And so, finally he paid. After all that: the kicking and screaming, the giggling, the arrogance and the proverbial middle finger we had become so used to.
Jacob Zuma finally paid back to the taxpayer R7.8-million of the money spent on non-security upgrades to his Nkandla home.
Legally it is the right thing to do. He was ordered by the public protector and subsequently by the Constitutional Court to do so.
Yet morally, the payment remains a hollow gesture. Precisely because he was compelled to make it.
In typical Zuma fashion, the details of the payment itself raise several questions.
We are told he secured a loan from the VBS Mutual Bank, a relatively small institution which made a mere R4.9-million net profit in the last financial year and is owned in part by the Public Investment Corporation.
Naturally, this loan has thrown the bank into the spotlight. Critics have questioned its liquidity.
And that, let’s face it, it is partly owned by the taxpayer and has now come to the rescue to help Zuma pay his bill to the taxpayer leaves a sour taste in the mouth.
In response to the criticism, Zuma supporters predictably interpreted this as an unwarranted attack by white liberals and clever blacks on a wholly black-owned financial institution.
My concern about this deal is neither the bank’s bottom line nor the futile and insulting debate unfolding about whether or not black people can run successful businesses.
Frankly, if this bank’s shareholders believe it is financially viable to lend R7.8-million to a 74-year-old man, then so be it.
My scepticism is about the man at the centre of it all: Jacob Zuma himself.
It is about affordability and willingness on his part.
Whether Zuma can afford to make the payments is highly in doubt. The president has a recorded history of poor stewardship of his personal finances and a propensity to rely on others to pick up his tab.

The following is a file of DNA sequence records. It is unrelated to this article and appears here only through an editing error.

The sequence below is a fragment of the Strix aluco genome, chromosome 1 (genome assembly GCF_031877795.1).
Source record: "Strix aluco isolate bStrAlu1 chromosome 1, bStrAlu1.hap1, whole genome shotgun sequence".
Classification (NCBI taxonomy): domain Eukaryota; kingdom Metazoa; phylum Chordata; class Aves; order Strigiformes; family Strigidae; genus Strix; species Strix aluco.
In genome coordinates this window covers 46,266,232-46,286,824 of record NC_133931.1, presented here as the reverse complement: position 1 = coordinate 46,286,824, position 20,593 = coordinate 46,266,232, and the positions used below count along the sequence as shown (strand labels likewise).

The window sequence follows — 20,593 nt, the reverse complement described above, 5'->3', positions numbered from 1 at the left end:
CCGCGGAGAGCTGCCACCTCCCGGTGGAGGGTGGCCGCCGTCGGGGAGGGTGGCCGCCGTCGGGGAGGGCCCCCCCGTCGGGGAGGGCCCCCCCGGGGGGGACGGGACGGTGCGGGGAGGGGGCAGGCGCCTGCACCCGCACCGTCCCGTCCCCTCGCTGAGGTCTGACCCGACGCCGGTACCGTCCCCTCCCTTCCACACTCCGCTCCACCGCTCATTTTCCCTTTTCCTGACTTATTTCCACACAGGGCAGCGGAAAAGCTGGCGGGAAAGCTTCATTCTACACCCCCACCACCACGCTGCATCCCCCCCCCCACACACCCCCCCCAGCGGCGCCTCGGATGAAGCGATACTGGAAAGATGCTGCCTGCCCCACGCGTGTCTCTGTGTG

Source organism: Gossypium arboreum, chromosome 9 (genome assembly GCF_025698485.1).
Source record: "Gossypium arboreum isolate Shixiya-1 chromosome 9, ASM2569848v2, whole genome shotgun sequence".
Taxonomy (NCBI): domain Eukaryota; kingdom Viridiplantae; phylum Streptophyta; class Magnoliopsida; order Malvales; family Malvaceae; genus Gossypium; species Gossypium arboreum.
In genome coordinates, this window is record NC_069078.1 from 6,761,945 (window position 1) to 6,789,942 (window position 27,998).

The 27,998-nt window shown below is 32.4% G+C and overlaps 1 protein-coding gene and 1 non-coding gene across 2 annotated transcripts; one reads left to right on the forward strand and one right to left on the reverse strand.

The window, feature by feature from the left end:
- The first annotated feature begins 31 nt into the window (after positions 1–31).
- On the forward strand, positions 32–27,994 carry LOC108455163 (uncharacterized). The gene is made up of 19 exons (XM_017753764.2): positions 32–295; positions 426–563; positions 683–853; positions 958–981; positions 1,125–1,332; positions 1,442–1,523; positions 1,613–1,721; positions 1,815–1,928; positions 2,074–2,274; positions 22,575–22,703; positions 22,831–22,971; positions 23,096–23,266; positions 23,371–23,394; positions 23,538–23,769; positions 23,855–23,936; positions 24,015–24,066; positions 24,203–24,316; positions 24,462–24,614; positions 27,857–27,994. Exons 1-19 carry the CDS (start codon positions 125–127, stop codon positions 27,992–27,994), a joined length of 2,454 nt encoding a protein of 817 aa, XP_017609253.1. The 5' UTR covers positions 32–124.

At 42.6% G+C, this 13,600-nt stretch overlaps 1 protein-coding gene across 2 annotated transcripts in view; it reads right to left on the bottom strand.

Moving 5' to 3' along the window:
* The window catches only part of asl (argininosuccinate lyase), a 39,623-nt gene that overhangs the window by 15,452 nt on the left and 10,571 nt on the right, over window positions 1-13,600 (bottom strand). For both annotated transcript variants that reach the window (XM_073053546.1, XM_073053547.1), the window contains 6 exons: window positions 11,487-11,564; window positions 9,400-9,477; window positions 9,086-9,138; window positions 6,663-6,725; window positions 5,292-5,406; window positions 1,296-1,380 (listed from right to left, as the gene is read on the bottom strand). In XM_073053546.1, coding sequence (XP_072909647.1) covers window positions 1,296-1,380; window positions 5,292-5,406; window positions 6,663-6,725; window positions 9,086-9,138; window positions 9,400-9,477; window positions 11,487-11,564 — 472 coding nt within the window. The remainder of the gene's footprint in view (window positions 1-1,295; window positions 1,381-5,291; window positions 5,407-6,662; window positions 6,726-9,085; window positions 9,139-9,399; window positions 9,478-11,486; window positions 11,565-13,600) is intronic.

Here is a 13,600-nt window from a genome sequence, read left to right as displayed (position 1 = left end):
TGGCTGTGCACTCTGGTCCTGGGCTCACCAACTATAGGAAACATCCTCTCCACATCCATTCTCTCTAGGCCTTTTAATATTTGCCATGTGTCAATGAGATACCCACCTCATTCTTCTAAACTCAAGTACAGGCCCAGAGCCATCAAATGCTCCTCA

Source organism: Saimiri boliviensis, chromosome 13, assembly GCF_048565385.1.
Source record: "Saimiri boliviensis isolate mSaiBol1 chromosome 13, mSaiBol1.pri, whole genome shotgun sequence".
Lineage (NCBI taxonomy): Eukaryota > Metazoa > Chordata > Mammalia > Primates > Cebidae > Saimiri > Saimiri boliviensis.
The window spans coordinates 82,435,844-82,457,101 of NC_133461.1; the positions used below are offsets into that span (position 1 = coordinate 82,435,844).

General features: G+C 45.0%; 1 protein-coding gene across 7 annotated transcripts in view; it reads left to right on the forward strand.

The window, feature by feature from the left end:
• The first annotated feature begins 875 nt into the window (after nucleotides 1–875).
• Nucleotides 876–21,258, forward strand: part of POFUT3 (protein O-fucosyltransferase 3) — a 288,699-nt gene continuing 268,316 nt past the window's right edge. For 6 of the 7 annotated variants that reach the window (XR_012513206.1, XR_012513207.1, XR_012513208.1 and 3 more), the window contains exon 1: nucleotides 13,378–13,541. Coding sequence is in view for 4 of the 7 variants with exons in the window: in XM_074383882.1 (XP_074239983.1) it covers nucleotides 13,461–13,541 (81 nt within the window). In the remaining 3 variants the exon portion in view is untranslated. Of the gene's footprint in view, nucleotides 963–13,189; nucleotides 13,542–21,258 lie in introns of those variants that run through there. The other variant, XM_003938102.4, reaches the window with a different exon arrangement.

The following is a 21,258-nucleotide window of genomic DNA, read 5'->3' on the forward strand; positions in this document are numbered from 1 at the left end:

To be fair, I must point out that he is not the first nor the last South African to have robbed Peter to pay Paul whenever the going gets tough. However, when you are the head of state, the responsibility for financial discipline becomes far higher for you than it is for the average Nwabisa.
Second, and perhaps more important, the scepticism about this deal stems from whether or not we, as South Africans, believe Zuma is in fact willing to part with R80 000 of his salary every month until he is 94 years old. Herein lies the crux of the matter.
The conduct of the president in recent years, particularly with regard to the Nkandla scandal, has taught us that he is a man with questionable moral character.
Despite the people in his inner circle often describing him as a selfless and humble individual, his actions have time and time again shown him up to be a man completely absorbed with power, personal gain and that of his family and friends.
This is why it is important for us to question whether Zuma has any intention of spending a cent of his own money to honour his commitment to the bank. If he does not, who will pay this bill for him?
For what gain? And at what cost to this nation?
This is why it is highly disingenuous for those who have always shielded Zuma from accountability to now suggest that his payment of the Nkandla money closes this ugly chapter in our nation. It does not.
The payment is simply that: cold, hard cash.
It will hopefully pay for a much needed public service somewhere in this country, as it should have in the first place. But it does not restore the complete breakdown of public confidence in Zuma’s ability or willingness to lead this nation with integrity.
It will not reverse what businessman Sipho Pityana termed as unmitigated chaos in our country’s corridors of power.
It does not atone for Zuma’s consistent disregard for our constitution. It is no restitution for breaking his oath of office.
Nor does it compensate for using every state apparatus at his disposal to dodge accountability.
Perhaps more than any other Zuma scandal before it, the Nkandla issue also became a mirror through which we saw a true reflection of ourselves as a nation.
It revealed the shocking lows to which some leaders will go to protect their narrow access to the feeding trough.
But equally, this saga reminded us of who we are as a people. A nation with a valuable and entrenched culture of active citizenship.
It displayed our collective ability to stand and fight to protect our constitution and to preserve our hardearned democracy.
Such a fighting spirit will certainly be our saving grace in the bumpy road ahead.